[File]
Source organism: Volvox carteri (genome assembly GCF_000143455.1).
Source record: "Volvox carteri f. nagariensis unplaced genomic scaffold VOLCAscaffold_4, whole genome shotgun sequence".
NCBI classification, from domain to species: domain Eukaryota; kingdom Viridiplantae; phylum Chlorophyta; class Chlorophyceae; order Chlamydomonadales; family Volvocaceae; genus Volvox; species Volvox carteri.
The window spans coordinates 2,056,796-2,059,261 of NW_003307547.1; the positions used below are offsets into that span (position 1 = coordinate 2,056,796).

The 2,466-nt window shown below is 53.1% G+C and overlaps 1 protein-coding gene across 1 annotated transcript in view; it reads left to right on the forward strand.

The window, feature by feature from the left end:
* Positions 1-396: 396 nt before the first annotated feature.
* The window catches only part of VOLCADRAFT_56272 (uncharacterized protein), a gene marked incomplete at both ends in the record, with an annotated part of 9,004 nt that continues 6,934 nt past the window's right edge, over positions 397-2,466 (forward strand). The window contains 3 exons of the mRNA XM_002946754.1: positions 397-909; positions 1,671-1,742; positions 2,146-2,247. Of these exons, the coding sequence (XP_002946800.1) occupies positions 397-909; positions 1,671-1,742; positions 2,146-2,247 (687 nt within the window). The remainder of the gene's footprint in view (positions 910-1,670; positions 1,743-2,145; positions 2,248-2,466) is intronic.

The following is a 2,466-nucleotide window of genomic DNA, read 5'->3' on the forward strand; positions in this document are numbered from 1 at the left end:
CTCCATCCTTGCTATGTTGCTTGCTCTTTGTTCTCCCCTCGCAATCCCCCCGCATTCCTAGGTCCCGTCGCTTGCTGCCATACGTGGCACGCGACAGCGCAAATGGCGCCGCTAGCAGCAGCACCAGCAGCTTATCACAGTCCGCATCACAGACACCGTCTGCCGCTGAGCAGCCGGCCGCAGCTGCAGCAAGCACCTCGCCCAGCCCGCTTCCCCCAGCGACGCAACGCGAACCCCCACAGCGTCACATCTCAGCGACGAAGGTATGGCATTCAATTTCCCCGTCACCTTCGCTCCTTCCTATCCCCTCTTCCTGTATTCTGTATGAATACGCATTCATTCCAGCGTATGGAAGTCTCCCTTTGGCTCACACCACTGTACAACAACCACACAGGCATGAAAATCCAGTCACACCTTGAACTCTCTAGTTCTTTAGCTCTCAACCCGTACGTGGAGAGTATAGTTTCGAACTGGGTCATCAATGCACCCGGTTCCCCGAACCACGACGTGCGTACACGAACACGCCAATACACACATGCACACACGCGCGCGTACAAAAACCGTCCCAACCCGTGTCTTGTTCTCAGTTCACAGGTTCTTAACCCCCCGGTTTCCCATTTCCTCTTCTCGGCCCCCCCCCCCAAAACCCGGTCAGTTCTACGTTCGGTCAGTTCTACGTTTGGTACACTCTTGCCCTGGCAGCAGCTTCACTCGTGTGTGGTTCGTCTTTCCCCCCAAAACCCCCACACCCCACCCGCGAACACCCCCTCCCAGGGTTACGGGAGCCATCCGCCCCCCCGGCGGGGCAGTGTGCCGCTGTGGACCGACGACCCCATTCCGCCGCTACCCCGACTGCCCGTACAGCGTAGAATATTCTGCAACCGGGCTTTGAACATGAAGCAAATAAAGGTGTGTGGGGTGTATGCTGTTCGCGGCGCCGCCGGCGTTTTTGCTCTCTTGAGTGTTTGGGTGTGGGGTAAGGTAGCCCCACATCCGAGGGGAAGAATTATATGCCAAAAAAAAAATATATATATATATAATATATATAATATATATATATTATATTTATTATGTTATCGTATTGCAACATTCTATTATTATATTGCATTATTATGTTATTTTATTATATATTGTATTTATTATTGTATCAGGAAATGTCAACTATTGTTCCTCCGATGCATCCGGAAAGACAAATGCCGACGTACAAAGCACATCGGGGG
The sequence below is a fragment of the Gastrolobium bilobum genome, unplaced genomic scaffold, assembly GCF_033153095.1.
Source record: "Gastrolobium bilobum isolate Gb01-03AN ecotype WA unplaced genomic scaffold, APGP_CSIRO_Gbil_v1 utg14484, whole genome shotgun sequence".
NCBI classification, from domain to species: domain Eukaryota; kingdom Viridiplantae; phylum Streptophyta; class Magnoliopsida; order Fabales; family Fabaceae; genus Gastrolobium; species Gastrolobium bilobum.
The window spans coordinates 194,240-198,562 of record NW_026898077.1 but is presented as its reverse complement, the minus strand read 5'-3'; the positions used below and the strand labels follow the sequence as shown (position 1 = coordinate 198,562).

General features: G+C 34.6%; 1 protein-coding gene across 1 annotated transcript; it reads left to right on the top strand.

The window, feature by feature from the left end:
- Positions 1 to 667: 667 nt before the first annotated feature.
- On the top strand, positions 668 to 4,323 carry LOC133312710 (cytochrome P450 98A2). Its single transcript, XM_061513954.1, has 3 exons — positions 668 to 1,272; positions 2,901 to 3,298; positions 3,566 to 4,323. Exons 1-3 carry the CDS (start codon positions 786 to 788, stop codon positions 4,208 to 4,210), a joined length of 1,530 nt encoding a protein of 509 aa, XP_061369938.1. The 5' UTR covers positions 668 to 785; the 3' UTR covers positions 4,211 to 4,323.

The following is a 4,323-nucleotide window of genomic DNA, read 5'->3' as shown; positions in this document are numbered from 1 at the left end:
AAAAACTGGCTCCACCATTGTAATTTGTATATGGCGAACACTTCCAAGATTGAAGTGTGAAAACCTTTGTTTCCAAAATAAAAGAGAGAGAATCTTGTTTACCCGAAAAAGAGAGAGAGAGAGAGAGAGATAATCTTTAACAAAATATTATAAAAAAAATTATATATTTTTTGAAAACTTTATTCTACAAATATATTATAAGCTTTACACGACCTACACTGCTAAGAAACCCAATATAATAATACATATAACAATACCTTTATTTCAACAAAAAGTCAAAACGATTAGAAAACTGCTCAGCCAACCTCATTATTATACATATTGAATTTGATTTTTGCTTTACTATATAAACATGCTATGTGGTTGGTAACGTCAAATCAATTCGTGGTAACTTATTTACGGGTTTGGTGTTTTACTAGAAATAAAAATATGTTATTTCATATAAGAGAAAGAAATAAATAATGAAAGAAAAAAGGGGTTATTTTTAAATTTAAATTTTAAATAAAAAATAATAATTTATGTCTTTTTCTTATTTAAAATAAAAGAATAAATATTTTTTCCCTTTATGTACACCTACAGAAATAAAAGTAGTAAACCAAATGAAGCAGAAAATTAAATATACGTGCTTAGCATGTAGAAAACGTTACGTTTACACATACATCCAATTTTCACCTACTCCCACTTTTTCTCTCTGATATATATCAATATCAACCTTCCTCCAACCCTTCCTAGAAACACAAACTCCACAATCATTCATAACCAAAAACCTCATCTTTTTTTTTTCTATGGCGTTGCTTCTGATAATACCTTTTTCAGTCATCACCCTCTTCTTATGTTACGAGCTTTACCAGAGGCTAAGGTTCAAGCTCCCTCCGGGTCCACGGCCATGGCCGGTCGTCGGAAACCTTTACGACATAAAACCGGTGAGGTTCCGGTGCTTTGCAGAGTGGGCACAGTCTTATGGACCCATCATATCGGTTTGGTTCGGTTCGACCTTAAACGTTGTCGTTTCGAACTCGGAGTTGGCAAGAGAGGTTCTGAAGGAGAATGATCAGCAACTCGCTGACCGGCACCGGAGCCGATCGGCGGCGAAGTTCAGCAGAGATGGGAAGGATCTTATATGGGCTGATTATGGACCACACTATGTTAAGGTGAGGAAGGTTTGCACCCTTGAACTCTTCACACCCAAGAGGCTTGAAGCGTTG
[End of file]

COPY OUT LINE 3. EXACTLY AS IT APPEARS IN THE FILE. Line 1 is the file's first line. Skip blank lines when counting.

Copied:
NCBI classification, from domain to species: domain Eukaryota; kingdom Viridiplantae; phylum Chlorophyta; class Chlorophyceae; order Chlamydomonadales; family Volvocaceae; genus Volvox; species Volvox carteri.